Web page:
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How to count occurrences of two or more characters in a string

    Question

  • Hello all, I recently posted this in the SSRS forum and Parry2k helpfully suggested I tried here also:

    -------------------------------

    I know how to count occurences of a single character in SQL, using:

    LEN(<field>) - LEN(REPLACE(<field>,"N",""))

     

    But I wondering how to manipulate this to count occurrences of multiple characters in a string - i.e.

    mystring 'TTNFFNQQQTQRES'

    count of Q,S,F,T = 9.


    I know how to do this in VBA but not using SQL (at least without repeating the the Len statement 4 times which I assume is massively inefficient). Could anyone please offer any pointers? I thought it might be possible with a case statement??

     

    Many thanks :)

     

    PS using SSRS 2005. 

    Friday, March 26, 2010 7:25 PM

Answers

  • Ok, I wrote it just in case.
    declare @String varchar(100) = 'AAABABCDEDE'
    
    declare @Cnt int, @Pos int
    
    set @Cnt = 0
    set @Pos = PATINDEX('%[ADE]%', @String)
    
    --print @Pos
    
    while @Pos > 0
      begin
      set @Cnt = @Cnt + 1
      set @String = SUBSTRING(@String, @Pos + 1, 100)
      set @Pos = PATINDEX('%[ADE]%', @String)
      --print @pos
      --print @String
      end
    select @Cnt

    Premature optimization is the root of all evil in programming. (c) by Donald Knuth

    Naomi Nosonovsky, Sr. Programmer-Analyst

    My blog
    • Marked as answer by MrZeroPercent Saturday, March 27, 2010 12:14 PM
    Friday, March 26, 2010 8:19 PM
    Moderator
  • In the string 'AAABABCDEDE' I'd like to count the occurences of A,D and E to which there is no pattern.

     The result to this question would be 8, with there being 4 As, 2 Ds and 2 Es.


    In addition to Naomi's solution consider the following "loopless" solution.

    More or less loopless... a number of the T-SQL operators and functions have "built-in loops".

    -- The occurrence of A D & E
    DECLARE @String varchar(32)='AAABABCDEDE' 
    SELECT Occuring = LEN(@String)-
    				  LEN (REPLACE(REPLACE(REPLACE(
    					@String,
    					'A',''),
    					'D',''),
    					'E',''))
    /*
    Occuring
    8
    */
    

    Kalman Toth SQL 2008 GRAND SLAM
    Paperback/Kindle: Exam 70-461 Bootcamp: Querying Microsoft SQL Server 2012


    Friday, March 26, 2010 8:51 PM
    Moderator
  • DECLARE	@String VARCHAR(100) = 'AAABABCDEDE'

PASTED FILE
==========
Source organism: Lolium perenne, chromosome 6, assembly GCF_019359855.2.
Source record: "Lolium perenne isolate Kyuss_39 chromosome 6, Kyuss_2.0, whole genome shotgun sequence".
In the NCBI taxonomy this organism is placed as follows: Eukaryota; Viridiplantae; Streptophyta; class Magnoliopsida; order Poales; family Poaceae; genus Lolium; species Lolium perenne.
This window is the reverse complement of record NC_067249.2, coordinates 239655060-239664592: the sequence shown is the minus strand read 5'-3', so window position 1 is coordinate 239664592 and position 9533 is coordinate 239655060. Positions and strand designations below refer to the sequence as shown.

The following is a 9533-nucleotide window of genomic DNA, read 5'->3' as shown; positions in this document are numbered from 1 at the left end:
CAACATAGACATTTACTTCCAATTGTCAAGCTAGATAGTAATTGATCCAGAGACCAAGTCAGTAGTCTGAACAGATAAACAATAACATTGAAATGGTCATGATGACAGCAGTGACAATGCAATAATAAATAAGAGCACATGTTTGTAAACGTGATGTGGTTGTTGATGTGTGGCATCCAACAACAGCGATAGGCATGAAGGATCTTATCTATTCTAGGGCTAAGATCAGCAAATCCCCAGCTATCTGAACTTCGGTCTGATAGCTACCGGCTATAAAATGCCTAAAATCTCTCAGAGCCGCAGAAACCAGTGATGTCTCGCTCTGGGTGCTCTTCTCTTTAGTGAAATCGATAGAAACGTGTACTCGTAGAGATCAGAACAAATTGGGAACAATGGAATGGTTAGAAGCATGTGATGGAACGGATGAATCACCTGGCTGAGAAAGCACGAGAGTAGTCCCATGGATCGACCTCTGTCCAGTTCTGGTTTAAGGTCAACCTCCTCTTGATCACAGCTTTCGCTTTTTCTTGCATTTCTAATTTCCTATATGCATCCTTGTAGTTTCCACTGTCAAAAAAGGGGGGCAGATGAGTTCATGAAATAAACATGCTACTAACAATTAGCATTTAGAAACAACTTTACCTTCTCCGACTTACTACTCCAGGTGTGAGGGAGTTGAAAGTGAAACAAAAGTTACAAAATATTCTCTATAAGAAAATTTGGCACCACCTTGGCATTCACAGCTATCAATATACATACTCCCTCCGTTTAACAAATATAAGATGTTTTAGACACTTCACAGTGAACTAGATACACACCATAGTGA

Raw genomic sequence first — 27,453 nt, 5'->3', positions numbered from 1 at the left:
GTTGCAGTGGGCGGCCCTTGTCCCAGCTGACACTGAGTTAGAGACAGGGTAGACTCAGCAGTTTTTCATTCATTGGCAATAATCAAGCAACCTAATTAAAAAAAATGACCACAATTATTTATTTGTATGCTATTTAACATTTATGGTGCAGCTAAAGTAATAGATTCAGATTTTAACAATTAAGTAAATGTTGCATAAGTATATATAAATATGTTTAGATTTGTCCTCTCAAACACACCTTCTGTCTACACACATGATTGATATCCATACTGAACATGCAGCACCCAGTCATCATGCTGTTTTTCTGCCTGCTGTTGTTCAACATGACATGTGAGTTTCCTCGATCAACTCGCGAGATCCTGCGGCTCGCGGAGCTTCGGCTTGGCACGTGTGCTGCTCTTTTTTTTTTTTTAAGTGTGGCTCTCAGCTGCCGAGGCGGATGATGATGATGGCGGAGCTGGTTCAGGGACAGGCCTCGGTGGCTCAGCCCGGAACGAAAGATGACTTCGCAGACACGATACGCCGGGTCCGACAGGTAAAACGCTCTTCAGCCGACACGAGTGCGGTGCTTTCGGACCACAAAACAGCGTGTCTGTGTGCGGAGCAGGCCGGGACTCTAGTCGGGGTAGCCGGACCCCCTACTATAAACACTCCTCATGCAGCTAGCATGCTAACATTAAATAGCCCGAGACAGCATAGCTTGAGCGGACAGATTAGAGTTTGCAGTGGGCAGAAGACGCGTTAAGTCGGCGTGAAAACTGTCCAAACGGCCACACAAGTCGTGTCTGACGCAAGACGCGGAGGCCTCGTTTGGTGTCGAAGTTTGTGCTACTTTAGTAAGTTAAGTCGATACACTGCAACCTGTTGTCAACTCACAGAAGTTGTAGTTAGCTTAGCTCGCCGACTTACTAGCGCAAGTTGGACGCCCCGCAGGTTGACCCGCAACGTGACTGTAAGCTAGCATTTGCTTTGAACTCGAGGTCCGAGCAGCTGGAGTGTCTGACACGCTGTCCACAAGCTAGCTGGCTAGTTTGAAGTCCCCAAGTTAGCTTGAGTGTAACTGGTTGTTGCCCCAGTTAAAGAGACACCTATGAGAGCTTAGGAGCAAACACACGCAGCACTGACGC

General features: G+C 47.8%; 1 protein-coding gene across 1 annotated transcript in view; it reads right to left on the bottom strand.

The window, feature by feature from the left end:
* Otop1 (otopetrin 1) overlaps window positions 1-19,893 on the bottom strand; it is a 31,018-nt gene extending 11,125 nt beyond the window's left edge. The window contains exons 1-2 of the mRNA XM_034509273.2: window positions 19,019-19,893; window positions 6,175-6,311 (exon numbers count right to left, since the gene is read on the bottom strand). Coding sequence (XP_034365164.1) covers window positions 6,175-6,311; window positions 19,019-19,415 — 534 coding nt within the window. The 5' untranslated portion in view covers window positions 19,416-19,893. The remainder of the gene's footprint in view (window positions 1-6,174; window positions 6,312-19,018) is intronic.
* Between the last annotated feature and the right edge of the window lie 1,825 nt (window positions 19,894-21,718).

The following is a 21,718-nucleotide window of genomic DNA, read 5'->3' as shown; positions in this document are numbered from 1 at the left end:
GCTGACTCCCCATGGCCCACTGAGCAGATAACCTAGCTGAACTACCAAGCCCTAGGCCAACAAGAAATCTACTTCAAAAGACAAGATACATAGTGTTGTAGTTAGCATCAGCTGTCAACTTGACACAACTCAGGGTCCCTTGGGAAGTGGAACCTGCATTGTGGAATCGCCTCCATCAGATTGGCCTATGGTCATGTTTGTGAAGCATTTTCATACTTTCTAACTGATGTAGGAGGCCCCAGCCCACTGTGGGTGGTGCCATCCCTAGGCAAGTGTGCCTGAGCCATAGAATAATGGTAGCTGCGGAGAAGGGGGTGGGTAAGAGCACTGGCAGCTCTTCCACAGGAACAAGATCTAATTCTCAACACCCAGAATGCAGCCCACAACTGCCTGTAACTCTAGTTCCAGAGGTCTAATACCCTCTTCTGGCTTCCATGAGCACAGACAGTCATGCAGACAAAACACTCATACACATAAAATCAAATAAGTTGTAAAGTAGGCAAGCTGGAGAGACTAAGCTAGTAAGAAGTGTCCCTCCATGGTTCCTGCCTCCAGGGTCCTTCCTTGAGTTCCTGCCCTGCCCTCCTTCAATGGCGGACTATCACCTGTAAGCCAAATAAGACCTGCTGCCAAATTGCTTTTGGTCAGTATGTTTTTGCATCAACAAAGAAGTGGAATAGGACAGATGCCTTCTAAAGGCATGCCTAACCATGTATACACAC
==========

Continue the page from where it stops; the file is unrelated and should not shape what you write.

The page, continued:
SELECT		SUBSTRING(@String, Number, 1) AS Character,
    		COUNT(*) AS Items,
    		SUM(COUNT(*)) OVER () AS Total
    FROM		master..spt_values
    WHERE		Number BETWEEN 1 AND LEN(@String)
    		AND Type = 'P'
    		AND SUBSTRING(@String, Number, 1) IN ('A', 'D', 'E')
    GROUP BY	SUBSTRING(@String, Number, 1)
    Friday, March 26, 2010 9:23 PM
  • That's flattering - if you'd knew how many times I wished to be somebody else and know at least half of what Plamen knows or Ted Kruger or other people I see here or in other places...
    Premature optimization is the root of all evil in programming. (c) by Donald Knuth

    Naomi Nosonovsky, Sr. Programmer-Analyst

    My blog
    • Marked as answer by MrZeroPercent Saturday, March 27, 2010 12:09 PM
    Friday, March 26, 2010 8:33 PM
    Moderator
  • Hi SQLUSA, 

    Great thanks! Another neat solution! You guys are brilliant. 

     Do you have any comment on the merits of each approach??


    My solution is very, very fast when compared to the other solutions offered. Generally a single statement nested string functions expression is extremely fast.



    Kalman Toth SQL 2008 GRAND SLAM
    Paperback/Kindle: Exam 70-461 Bootcamp: Querying Microsoft SQL Server 2012


    Saturday, March 27, 2010 8:22 AM
    Moderator

All replies

  • You just do the same and divide by the length of the replacement string.

    See here http://wiki.lessthandot.com/index.php/Find_Out_How_Many_Occurrences_Of_A_Substring_Are_In_A_String


    Premature optimization is the root of all evil in programming. (c) by Donald Knuth

    Naomi Nosonovsky, Sr. Programmer-Analyst

    My blog

    Friday, March 26, 2010 7:27 PM
    Moderator
  • Hey Naom,

     

    thanks for your reply. Yes, this is the approach that Parry2k helpfully recommended as well. I guess I just figured there'd be a more elegant, efficient method to use when counting several+ characters in the same string, using a case statement or loop perhaps?

     

    Thanks! :)

    Friday, March 26, 2010 7:43 PM
  • Do you want to count for different patterns in the string, e.g.

    This is a test string testing

    We want to find occurrences of 'test' and 'string' together?

    Otherwise, if, say, you only want to find occurrences of 'test' (2), then this approach is efficient enough and I don't think there is something better.